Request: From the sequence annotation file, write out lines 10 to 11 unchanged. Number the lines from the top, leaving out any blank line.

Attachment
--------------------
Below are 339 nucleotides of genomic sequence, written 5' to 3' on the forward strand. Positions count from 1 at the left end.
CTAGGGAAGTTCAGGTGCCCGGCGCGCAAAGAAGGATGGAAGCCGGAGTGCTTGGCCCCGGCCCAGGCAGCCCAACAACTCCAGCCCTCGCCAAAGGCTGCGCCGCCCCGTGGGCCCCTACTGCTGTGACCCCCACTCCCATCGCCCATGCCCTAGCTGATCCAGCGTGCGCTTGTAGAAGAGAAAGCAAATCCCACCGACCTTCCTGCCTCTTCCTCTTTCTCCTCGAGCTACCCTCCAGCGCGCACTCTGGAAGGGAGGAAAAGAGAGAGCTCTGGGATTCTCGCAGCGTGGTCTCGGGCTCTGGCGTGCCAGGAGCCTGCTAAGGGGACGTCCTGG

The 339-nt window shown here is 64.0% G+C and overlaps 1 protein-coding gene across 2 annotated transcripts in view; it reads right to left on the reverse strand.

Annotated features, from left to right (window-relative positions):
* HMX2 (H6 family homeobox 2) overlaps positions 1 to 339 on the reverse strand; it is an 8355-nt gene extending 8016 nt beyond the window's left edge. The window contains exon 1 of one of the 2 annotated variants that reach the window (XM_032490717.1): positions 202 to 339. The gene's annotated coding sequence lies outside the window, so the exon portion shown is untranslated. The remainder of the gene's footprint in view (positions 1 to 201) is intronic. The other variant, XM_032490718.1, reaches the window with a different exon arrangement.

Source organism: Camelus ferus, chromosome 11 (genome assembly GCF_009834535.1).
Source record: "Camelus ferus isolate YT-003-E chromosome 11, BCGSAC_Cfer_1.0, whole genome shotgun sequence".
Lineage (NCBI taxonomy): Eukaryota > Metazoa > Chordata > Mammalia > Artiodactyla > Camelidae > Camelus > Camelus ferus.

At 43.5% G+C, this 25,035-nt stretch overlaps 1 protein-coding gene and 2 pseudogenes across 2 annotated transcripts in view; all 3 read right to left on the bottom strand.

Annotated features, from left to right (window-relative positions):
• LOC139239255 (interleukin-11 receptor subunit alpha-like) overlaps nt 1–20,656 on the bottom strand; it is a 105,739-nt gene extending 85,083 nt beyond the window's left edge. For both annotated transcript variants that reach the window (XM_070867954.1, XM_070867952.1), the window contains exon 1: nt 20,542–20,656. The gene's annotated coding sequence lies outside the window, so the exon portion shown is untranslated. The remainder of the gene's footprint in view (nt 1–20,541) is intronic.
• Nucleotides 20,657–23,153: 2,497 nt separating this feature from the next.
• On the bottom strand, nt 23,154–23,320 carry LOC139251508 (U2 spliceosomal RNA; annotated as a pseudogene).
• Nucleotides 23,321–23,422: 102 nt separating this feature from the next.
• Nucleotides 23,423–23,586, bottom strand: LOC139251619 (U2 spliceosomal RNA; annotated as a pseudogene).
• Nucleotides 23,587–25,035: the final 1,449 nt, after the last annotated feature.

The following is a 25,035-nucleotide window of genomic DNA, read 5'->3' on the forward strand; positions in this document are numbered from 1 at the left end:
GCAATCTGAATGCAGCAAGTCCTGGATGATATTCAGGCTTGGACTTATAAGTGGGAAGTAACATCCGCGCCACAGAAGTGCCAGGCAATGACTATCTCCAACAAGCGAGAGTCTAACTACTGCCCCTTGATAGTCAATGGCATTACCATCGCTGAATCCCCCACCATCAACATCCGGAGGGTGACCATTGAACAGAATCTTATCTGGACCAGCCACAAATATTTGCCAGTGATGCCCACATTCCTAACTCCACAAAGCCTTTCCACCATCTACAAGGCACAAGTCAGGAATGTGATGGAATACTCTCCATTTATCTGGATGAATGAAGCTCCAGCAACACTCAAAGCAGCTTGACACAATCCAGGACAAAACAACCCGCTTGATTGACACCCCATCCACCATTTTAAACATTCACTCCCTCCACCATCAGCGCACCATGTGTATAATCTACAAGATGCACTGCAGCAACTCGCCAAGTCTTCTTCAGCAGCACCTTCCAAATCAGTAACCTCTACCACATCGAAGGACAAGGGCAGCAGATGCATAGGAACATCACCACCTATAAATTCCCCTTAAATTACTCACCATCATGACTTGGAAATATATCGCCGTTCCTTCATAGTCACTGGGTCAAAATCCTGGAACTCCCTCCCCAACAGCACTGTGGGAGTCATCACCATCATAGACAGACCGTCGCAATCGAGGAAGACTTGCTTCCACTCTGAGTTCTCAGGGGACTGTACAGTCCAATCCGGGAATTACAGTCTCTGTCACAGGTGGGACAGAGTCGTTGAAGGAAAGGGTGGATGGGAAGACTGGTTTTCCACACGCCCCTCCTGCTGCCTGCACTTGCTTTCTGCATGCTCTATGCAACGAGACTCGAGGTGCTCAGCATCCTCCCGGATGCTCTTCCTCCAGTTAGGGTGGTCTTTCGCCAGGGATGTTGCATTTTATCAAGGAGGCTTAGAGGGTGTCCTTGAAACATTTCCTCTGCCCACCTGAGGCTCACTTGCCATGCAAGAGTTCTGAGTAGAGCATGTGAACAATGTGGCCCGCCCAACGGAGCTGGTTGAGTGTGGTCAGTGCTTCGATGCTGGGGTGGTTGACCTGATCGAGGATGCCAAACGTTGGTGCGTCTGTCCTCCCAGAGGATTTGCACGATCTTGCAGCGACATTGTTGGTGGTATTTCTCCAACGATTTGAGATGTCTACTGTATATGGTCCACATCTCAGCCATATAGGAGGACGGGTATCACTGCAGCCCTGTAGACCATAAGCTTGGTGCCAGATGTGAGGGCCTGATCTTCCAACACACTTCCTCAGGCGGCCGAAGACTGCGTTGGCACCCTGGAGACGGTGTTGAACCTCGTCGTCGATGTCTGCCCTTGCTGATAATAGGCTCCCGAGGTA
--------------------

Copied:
Annotated features, from left to right (window-relative positions):
• LOC139239255 (interleukin-11 receptor subunit alpha-like) overlaps nt 1–20,656 on the bottom strand; it is a 105,739-nt gene extending 85,083 nt beyond the window's left edge. For both annotated transcript variants that reach the window (XM_070867954.1, XM_070867952.1), the window contains exon 1: nt 20,542–20,656. The gene's annotated coding sequence lies outside the window, so the exon portion shown is untranslated. The remainder of the gene's footprint in view (nt 1–20,541) is intronic.